The patient was prescribed a two week course of nystatin oral solution 100,000 units/ml to swish in the mouth for two minutes and then swallow three times daily to address oral candidiasis. He was also advised to sip water throughout the day and particularly during mealtimes, and use over the counter moisturizing gel or artificial saliva spray to palliate oral dryness and help with mastication and swallowing. In addition, the patient was advised to reduce intake of tea, coffee and alcohol to avoid dehydration of oral mucosa, and to use a humidifier in his bedroom to alleviate his symptoms while sleeping. Dental treatment plan included debridement and dental prophylaxis, extraction of non-restorable teeth, application of desensitizing agents and multiple restorations to be executed over the upcoming dental visits. He was educated about the increased risk of dental caries with hyposalivation and significance of preventive measures to maintain his remaining teeth caries free. An alcohol-free antimicrobial mouthrinse was prescribed for daily use to reduce bacterial load and assist with oral hygiene. Custom made oral trays were fabricated and patient was instructed on regular use of topical fluoride gel within these oral trays at bed time.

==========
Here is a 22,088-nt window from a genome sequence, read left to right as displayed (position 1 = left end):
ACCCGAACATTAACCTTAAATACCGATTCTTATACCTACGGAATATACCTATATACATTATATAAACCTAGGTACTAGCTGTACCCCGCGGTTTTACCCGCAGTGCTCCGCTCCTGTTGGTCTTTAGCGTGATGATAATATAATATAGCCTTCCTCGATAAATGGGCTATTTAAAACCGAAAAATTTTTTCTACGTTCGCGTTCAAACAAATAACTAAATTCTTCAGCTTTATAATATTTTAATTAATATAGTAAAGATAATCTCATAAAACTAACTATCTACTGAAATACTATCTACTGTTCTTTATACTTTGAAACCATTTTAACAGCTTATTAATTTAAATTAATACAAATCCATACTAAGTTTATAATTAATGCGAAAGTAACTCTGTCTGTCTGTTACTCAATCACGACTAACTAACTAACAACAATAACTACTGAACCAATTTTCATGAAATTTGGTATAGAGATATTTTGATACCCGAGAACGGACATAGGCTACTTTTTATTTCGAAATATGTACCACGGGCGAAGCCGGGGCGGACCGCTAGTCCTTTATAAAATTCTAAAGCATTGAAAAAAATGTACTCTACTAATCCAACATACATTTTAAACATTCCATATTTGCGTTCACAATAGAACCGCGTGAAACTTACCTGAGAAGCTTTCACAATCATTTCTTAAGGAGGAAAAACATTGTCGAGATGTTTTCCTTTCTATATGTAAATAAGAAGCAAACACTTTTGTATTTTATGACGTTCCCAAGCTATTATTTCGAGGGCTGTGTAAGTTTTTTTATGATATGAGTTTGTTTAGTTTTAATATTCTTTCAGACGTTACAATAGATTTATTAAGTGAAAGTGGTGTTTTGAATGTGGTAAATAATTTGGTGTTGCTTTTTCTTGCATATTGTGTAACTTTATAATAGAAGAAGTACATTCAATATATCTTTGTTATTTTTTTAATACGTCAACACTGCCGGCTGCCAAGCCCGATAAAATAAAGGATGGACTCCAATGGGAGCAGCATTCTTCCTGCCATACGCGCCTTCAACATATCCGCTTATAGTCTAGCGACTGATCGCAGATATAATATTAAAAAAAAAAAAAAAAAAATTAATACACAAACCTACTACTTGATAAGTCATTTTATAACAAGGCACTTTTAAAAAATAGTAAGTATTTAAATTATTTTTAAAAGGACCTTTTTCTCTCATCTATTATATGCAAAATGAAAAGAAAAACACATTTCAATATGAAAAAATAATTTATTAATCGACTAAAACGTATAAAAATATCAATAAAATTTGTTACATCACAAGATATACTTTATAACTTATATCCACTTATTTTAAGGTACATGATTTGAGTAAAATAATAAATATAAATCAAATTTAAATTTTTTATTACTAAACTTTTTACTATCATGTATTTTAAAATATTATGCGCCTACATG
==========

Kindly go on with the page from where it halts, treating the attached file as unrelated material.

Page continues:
During the follow-up visit, the patient reported alleviation of oral burning within the first week of using the antifungal oral solution. He had found the recommended oral moisturizing agents beneficial in lubricating his mouth and facilitating oral functions. On examination, oral mucosa was still dry but oral hygiene, gingival inflammation and halitosis had improved and fungal infection had resolved. The result of work up by the patient’s otolaryngologist confirmed HIV-associated salivary gland disease as the etiology of his parotid swelling and ultimately his oral dryness. The patient reported his symptoms were manageable with recommended measures. He declined a trial course of a pharmacologic sialogouge, such as pilocarpine, bethanechol, or cevimeline, which would stimulate salivary output and provide further palliation.
Xerostomia refers to the subjective complaint of dry mouth which may reflect a true decrease in salivary output or distorted oral perception. Clinical evaluation of xerostomia should include: